The Legal Risk of Misclassifying Yoga Studio Workers

May 28, 2014
Updated: March 31, 2016

Protect your yoga business from lawsuits with a new resource from Yoga Alliance® and Gary Kissiah.

Classifying Teachers as Contractors Could Put Your Studio at Risk

Many yoga studio owners classify their yoga teachers as independent contractors rather than employees. The problem with this approach is that in many cases it may be inconsistent with state and federal labor laws intended to prescribe the terms of the relationship between businesses and the individuals whose work adds value to their enterprise.

Since serious legal issues are implicated, it is important for yoga studio owners to make a careful decision about how they choose to classify their workers.

Officials Are Seeking to Profit from Vague Labor Laws

Labor laws, many derived from the 1930s, were designed to protect workers from exploitation by those who employed them. Though well-intended, these labor laws can be vague and uncertain when applied to employment relationships, and the government officials responsible for enforcing them often have other motives aside from protecting workers. To collect revenue for their agencies, government officials may pursue an extreme interpretation of the law that runs counter to the interests of the businesses from which they hope to collect a toll.

A Failure to Understand Legal Responsibilities Could Result in an Audit

This combination of factors can be a poisonous web for small businesses that don’t pay close attention to their legal responsibilities when they are establishing employment relationships with their workers. Federal and many state taxing authorities are aggressively auditing yoga studios that classify their workers as independent contractors rather than as employees. New York and California are now specifically targeting the yoga community over this issue, and several other states are ramping up audits.

We are hearing of studios being audited, fines being imposed and studios being forced out of business. Yoga communities are being disrupted and teachers are losing their jobs. Many studio owners are anxious about whether they will open their mailbox one day and find an audit letter.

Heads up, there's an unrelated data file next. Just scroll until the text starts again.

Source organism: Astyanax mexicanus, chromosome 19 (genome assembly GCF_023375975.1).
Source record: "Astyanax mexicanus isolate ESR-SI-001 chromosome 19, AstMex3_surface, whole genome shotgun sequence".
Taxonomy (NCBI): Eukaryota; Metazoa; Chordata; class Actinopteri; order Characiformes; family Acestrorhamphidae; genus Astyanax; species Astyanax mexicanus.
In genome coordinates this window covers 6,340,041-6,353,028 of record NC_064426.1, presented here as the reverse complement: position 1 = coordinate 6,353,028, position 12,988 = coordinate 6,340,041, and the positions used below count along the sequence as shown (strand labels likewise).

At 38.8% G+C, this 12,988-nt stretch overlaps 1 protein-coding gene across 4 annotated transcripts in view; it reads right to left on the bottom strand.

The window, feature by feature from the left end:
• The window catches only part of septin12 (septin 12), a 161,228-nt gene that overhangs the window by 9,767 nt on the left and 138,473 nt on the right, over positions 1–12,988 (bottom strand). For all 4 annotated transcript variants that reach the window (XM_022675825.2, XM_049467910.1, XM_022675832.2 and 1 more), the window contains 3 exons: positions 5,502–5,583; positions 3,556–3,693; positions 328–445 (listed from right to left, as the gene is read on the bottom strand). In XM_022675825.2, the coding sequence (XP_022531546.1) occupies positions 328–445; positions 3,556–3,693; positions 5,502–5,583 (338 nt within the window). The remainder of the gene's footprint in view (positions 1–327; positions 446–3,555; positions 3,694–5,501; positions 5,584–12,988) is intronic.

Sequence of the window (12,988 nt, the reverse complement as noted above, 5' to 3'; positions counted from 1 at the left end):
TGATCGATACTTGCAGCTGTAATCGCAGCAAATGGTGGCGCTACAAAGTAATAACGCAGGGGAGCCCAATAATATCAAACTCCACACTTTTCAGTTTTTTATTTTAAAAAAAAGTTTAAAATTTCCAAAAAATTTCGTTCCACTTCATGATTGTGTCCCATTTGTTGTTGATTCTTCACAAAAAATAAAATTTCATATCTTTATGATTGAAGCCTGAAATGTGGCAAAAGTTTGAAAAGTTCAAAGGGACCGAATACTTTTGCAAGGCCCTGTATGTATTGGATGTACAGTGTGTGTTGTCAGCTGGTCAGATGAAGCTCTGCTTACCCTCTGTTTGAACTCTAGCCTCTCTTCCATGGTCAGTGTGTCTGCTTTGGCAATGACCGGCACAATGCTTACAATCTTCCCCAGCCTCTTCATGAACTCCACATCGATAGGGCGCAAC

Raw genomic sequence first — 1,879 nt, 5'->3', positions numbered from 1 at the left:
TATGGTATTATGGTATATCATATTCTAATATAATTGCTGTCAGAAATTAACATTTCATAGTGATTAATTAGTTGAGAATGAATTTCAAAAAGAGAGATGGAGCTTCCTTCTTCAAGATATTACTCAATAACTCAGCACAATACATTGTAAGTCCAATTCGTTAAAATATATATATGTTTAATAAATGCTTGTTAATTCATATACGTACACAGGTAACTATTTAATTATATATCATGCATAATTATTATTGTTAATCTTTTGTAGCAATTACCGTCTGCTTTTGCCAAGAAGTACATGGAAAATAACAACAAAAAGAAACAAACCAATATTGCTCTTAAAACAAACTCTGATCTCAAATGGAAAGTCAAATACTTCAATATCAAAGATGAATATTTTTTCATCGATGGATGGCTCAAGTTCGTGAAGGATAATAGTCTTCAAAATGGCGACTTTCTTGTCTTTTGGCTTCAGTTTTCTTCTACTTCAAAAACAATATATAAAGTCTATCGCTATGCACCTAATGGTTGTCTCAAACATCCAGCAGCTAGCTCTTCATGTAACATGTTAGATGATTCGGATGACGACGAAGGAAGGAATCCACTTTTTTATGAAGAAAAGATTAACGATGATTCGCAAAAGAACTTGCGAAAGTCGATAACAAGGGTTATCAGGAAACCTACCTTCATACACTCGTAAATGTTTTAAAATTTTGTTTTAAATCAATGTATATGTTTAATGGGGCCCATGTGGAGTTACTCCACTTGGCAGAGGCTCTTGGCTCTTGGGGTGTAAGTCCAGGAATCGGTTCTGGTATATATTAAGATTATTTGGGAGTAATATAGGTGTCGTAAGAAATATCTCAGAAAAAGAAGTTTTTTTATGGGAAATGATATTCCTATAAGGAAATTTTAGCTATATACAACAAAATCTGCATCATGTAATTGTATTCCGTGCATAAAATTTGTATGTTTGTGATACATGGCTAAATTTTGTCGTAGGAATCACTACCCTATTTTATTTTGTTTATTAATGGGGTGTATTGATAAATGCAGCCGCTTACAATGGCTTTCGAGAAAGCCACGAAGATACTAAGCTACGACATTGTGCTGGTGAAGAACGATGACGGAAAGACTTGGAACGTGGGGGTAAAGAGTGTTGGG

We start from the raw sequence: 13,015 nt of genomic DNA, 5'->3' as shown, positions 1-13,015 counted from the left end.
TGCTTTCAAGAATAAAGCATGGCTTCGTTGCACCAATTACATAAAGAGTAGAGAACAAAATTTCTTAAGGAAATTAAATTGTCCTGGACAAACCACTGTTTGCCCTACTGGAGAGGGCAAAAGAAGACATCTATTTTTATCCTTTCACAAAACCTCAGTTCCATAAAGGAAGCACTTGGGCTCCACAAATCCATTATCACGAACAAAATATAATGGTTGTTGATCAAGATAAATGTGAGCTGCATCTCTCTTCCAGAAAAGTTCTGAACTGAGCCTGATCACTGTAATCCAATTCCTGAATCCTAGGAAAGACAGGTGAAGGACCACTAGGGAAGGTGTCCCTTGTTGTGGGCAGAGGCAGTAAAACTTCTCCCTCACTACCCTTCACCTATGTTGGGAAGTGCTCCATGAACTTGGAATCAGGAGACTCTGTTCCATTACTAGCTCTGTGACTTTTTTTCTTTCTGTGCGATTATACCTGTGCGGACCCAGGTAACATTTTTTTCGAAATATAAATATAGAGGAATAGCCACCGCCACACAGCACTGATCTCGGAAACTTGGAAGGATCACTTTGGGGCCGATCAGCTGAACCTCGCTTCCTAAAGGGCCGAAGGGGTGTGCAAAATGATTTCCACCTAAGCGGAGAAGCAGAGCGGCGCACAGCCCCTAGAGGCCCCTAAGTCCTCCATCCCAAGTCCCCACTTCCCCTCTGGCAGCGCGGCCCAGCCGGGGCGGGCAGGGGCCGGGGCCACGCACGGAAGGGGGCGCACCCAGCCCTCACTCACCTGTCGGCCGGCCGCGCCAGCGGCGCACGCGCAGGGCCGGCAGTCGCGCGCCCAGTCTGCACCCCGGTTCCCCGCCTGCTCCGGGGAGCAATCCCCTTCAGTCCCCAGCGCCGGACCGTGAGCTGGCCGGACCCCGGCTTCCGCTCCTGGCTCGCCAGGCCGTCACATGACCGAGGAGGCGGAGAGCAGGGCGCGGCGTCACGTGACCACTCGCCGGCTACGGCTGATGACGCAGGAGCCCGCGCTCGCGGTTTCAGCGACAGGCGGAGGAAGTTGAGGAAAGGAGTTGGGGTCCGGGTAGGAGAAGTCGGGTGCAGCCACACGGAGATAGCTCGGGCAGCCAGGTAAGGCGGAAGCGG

Yoga Alliance Wants Teachers and Schools to Be Protected

Our primary role as a membership organization is to represent the interests of Registered Yoga Teachers (RYT®s) and Registered Yoga Schools (RYS®s). (This is distinct from our role as a credentialing organization, where our responsibility is to serve the public.) This issue has the potential to pit the interests of yoga teachers against the interests of yoga studio owners, which limits our ability to serve as an advocate on behalf of the yoga community. Nevertheless, it is clear that we have a responsibility to provide our members with education about labor laws and to inform yoga teachers and studio owners about their rights and responsibilities under these laws.

Legal Savvy is Your Best Defense

To educate our members about this issue, we presented a series of online workshops last year featuring lawyer and yogi Gary Kissiah, including a presentation on the topic of the law surrounding the classification of employees vs. independent contractors.

As Gary noted in his 2013 Business of Yoga Conference presentation, all yoga studios that classify their teachers as independent contractors should use professional agreements that reflect their actual business practices and comply with federal and state independent contractor laws. Studios that do not use a professional agreement with their teachers are unlikely to win a tax audit, which could subject them to liability for back taxes and fines.

To educate members on this issue, we are sponsoring an e-book by Gary, “Light on Law- A Guide to Independent Contractors and Employees for Yoga and Wellness Businesses.” It provides 280 pages of resources and includes professional independent contractor and employment agreements. We also encourage you to sign up for Gary’s newsletter, which is a good way to keep on top of current legal developments impacting the yoga community.

The list price of this e-book is $29.95 but we are making it available to Yoga Alliance members for $9.99. We are sponsoring 400 copies.

This discussion is for informational and illustrative purposes only and is not meant to impart legal or tax advice. Each studio owner’s situation may differ depending on the factual circumstances and the jurisdiction in which the studio operates.

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